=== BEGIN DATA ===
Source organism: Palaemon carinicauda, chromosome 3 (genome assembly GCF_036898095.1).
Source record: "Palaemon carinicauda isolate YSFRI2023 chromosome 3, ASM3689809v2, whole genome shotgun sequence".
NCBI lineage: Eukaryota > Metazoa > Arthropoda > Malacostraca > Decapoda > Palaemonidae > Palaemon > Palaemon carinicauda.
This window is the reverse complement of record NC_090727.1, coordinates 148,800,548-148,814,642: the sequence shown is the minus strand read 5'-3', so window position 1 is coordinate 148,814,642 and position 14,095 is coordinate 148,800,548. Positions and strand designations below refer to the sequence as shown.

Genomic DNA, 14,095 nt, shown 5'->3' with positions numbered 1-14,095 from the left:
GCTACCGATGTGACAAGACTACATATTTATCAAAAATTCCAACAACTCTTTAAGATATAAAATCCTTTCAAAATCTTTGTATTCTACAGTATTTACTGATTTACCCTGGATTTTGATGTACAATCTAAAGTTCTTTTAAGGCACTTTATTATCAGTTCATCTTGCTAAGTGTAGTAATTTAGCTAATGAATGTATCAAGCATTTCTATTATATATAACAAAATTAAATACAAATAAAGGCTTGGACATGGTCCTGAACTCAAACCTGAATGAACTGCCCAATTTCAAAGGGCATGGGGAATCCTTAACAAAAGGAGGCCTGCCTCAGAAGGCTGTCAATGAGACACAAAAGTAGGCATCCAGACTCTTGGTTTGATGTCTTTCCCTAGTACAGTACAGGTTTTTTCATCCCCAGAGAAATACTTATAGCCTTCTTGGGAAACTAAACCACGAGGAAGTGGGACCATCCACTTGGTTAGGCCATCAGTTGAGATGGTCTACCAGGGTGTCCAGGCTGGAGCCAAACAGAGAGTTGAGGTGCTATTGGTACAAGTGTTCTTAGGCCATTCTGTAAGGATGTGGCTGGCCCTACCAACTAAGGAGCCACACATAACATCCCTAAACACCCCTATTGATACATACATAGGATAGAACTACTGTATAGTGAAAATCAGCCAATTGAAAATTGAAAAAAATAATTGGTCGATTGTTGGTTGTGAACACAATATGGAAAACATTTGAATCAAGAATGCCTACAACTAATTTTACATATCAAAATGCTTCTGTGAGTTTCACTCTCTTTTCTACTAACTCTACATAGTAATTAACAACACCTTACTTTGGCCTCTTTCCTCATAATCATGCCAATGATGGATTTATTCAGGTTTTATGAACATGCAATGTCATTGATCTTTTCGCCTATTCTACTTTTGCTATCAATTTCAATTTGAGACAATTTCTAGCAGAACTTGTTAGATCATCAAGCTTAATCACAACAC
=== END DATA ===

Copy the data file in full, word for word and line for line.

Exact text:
Source organism: Palaemon carinicauda, chromosome 3 (genome assembly GCF_036898095.1).
Source record: "Palaemon carinicauda isolate YSFRI2023 chromosome 3, ASM3689809v2, whole genome shotgun sequence".
NCBI lineage: Eukaryota > Metazoa > Arthropoda > Malacostraca > Decapoda > Palaemonidae > Palaemon > Palaemon carinicauda.
This window is the reverse complement of record NC_090727.1, coordinates 148,800,548-148,814,642: the sequence shown is the minus strand read 5'-3', so window position 1 is coordinate 148,814,642 and position 14,095 is coordinate 148,800,548. Positions and strand designations below refer to the sequence as shown.

Genomic DNA, 14,095 nt, shown 5'->3' with positions numbered 1-14,095 from the left:
GCTACCGATGTGACAAGACTACATATTTATCAAAAATTCCAACAACTCTTTAAGATATAAAATCCTTTCAAAATCTTTGTATTCTACAGTATTTACTGATTTACCCTGGATTTTGATGTACAATCTAAAGTTCTTTTAAGGCACTTTATTATCAGTTCATCTTGCTAAGTGTAGTAATTTAGCTAATGAATGTATCAAGCATTTCTATTATATATAACAAAATTAAATACAAATAAAGGCTTGGACATGGTCCTGAACTCAAACCTGAATGAACTGCCCAATTTCAAAGGGCATGGGGAATCCTTAACAAAAGGAGGCCTGCCTCAGAAGGCTGTCAATGAGACACAAAAGTAGGCATCCAGACTCTTGGTTTGATGTCTTTCCCTAGTACAGTACAGGTTTTTTCATCCCCAGAGAAATACTTATAGCCTTCTTGGGAAACTAAACCACGAGGAAGTGGGACCATCCACTTGGTTAGGCCATCAGTTGAGATGGTCTACCAGGGTGTCCAGGCTGGAGCCAAACAGAGAGTTGAGGTGCTATTGGTACAAGTGTTCTTAGGCCATTCTGTAAGGATGTGGCTGGCCCTACCAACTAAGGAGCCACACATAACATCCCTAAACACCCCTATTGATACATACATAGGATAGAACTACTGTATAGTGAAAATCAGCCAATTGAAAATTGAAAAAAATAATTGGTCGATTGTTGGTTGTGAACACAATATGGAAAACATTTGAATCAAGAATGCCTACAACTAATTTTACATATCAAAATGCTTCTGTGAGTTTCACTCTCTTTTCTACTAACTCTACATAGTAATTAACAACACCTTACTTTGGCCTCTTTCCTCATAATCATGCCAATGATGGATTTATTCAGGTTTTATGAACATGCAATGTCATTGATCTTTTCGCCTATTCTACTTTTGCTATCAATTTCAATTTGAGACAATTTCTAGCAGAACTTGTTAGATCATCAAGCTTAATCACAACAC